A relatively minor ferry crash at the tip of Manhattan is another reminder of how ill prepared the city is for a major emergency. WSJ reports:
After the Seastreak Wall Street ferry smashed into a Lower Manhattan dock Wednesday morning, first responders rushed dozens of people who were hurt to a scattering of hospitals where nearly all were treated for minor injuries.The sooner people realize that government won't be there for the big catastrophes, the better, then private sector responses will emerge. Bloomberg isn't just creating a nanny state in NYC, which is bad enough, he is creating a drunken nanny state that won't be able to function during peak emergencies.
But one passenger suffered serious head and face trauma and had to be taken 6 miles north for treatment—past the partially operational Bellevue Hospital Center and to NewYork-Presbyterian Hospital on the Upper East Side.
With Bellevue, at 26th Street and First Avenue, closed to trauma patients because of damage sustained during superstorm Sandy, NewYork-Presbyterian—40 blocks north—is the hospital nearest to Lower Manhattan that can treat severe traumatic injuries requiring surgery.
That, some medical and disaster-preparedness experts say, could hamper the medical response to a Lower Manhattan incident that looked less like Wednesday's crash and more like the one involving a Staten Island ferry in 2003 that left 11 dead and 70 injured.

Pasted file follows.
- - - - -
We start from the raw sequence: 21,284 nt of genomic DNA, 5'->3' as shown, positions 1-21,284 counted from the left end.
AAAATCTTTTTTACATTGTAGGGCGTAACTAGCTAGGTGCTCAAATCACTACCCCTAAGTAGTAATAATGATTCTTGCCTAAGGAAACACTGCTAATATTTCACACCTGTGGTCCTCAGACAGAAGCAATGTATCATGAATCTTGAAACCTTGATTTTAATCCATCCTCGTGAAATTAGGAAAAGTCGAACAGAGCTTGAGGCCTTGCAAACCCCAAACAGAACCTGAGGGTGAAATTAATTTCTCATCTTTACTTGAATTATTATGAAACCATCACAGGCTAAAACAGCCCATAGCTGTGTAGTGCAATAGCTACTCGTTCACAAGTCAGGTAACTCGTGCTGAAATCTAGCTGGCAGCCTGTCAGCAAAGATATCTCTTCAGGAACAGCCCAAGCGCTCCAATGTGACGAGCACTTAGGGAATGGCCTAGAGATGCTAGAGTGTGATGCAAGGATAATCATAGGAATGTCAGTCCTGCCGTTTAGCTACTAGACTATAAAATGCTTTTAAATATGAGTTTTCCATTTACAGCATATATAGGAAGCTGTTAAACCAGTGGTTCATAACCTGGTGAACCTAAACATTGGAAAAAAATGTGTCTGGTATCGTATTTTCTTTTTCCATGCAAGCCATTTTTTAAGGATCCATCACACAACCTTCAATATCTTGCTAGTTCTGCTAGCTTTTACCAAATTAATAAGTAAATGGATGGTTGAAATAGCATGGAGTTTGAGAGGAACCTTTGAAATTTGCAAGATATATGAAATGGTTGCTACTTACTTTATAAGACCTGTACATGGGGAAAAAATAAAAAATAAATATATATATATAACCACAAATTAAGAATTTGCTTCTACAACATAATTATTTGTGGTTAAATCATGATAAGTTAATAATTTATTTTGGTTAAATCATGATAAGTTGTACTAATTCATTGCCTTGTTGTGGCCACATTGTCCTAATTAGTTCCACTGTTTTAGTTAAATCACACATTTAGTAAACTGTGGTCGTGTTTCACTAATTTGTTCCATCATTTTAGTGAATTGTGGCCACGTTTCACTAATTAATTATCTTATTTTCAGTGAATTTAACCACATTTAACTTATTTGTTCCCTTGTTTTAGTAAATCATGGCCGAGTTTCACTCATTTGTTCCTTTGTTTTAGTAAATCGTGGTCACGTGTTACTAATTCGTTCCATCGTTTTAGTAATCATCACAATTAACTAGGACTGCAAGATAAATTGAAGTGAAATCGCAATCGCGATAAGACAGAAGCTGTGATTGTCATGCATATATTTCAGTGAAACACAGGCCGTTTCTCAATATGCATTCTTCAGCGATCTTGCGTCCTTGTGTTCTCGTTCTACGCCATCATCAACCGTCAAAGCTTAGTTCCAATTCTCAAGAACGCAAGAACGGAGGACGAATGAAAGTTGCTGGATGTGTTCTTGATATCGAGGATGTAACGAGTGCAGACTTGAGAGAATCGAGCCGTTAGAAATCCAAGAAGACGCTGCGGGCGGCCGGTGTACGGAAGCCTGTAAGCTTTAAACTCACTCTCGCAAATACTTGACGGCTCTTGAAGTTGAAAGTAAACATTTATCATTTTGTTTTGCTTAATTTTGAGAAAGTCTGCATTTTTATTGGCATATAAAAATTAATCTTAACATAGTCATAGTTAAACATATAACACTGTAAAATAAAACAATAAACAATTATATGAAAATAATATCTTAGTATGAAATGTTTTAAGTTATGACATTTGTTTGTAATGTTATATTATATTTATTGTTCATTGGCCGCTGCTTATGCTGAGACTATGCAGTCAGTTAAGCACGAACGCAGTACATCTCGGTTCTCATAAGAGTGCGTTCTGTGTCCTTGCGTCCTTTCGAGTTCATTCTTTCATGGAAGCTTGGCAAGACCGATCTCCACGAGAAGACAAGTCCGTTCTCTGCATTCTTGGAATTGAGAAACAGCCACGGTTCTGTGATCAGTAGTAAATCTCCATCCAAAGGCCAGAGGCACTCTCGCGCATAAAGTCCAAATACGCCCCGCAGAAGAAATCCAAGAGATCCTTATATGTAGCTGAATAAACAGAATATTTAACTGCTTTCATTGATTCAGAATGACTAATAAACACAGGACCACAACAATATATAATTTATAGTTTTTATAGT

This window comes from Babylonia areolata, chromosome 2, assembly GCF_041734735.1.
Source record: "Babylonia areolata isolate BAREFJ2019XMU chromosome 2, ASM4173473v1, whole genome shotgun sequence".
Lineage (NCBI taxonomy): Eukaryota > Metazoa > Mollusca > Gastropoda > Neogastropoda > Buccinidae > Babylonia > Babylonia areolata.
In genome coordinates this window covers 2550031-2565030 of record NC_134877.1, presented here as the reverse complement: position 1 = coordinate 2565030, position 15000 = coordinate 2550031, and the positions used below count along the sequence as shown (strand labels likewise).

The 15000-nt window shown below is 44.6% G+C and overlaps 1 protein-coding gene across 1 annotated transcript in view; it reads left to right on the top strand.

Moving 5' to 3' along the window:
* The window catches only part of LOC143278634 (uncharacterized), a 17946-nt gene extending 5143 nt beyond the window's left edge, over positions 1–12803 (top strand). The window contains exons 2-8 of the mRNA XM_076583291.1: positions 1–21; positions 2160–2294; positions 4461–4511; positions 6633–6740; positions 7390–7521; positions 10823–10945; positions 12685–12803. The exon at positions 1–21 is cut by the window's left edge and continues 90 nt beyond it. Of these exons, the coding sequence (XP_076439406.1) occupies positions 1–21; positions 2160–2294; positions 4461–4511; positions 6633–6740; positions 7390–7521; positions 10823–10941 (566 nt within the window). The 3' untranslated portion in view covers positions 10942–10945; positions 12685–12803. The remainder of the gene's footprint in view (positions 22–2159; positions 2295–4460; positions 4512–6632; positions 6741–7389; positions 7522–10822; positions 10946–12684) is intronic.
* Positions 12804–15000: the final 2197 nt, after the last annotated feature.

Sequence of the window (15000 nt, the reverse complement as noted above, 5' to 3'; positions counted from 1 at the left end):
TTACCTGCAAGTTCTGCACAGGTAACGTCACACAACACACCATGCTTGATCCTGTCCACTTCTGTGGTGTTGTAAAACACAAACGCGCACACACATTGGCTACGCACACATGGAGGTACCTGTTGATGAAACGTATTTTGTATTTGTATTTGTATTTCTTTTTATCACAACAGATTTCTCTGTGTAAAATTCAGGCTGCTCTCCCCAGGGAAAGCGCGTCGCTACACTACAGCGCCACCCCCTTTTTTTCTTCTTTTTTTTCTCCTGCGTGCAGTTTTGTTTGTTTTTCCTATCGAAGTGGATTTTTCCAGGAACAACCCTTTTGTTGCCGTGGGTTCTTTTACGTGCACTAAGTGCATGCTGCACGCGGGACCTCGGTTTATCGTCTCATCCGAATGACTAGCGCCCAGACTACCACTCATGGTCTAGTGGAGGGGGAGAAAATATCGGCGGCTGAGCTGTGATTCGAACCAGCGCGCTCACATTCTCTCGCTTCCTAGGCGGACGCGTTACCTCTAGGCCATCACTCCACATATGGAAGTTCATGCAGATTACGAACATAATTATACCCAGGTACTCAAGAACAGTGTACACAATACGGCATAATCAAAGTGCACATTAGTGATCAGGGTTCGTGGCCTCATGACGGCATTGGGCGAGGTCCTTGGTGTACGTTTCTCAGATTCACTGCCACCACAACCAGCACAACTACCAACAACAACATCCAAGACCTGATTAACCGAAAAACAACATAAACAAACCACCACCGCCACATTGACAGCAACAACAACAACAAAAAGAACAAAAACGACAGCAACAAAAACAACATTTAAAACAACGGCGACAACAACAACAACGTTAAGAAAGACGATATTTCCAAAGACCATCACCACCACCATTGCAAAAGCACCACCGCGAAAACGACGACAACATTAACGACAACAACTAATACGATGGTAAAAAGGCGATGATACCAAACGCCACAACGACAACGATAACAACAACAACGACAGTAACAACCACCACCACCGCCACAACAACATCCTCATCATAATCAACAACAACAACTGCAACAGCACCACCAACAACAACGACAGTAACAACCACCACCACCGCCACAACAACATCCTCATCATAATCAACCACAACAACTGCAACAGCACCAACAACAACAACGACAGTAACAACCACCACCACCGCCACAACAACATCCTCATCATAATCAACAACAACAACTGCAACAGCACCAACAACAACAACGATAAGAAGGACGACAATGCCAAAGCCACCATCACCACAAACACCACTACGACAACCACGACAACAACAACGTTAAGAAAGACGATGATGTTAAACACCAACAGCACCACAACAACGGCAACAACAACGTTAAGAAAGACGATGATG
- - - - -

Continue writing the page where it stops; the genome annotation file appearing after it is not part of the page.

"We're playing the odds here and New York is really in a significantly precarious situation right now with regards to its ability to take care of large numbers of people with serious trauma," said Irwin Redlener, the director of the National Center for Disaster Preparedness at Columbia University. "Especially if that trauma occurs in Lower Manhattan."[...]
Three years ago, authorities would have had another option: St. Vincent's Hospital in Greenwich Village, which treated many of those injured in the Sept. 11, 2001, terrorist attacks. But after St. Vincent's closed down in 2010, Bellevue became the only hospital equipped to treat serious trauma—known as a level-one trauma center—in Manhattan below 68th Street.